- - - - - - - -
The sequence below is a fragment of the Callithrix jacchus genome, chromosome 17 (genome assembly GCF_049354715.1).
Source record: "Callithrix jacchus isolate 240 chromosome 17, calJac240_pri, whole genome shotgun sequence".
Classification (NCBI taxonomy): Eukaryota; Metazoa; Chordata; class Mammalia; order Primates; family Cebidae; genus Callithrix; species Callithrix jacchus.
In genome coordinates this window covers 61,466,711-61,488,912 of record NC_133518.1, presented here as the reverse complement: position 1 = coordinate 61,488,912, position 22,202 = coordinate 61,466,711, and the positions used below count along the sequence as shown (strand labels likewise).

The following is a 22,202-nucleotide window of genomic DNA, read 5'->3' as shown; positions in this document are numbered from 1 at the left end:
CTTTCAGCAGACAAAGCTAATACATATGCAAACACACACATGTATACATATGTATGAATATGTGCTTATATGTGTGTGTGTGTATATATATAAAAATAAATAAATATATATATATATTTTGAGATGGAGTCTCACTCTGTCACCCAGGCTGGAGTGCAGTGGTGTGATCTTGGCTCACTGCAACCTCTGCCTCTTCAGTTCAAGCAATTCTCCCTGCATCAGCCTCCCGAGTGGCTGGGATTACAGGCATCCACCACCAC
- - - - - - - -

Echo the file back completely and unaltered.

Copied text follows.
The sequence below is a fragment of the Callithrix jacchus genome, chromosome 17 (genome assembly GCF_049354715.1).
Source record: "Callithrix jacchus isolate 240 chromosome 17, calJac240_pri, whole genome shotgun sequence".
Classification (NCBI taxonomy): Eukaryota; Metazoa; Chordata; class Mammalia; order Primates; family Cebidae; genus Callithrix; species Callithrix jacchus.
In genome coordinates this window covers 61,466,711-61,488,912 of record NC_133518.1, presented here as the reverse complement: position 1 = coordinate 61,488,912, position 22,202 = coordinate 61,466,711, and the positions used below count along the sequence as shown (strand labels likewise).

The following is a 22,202-nucleotide window of genomic DNA, read 5'->3' as shown; positions in this document are numbered from 1 at the left end:
CTTTCAGCAGACAAAGCTAATACATATGCAAACACACACATGTATACATATGTATGAATATGTGCTTATATGTGTGTGTGTGTATATATATAAAAATAAATAAATATATATATATATTTTGAGATGGAGTCTCACTCTGTCACCCAGGCTGGAGTGCAGTGGTGTGATCTTGGCTCACTGCAACCTCTGCCTCTTCAGTTCAAGCAATTCTCCCTGCATCAGCCTCCCGAGTGGCTGGGATTACAGGCATCCACCACCAC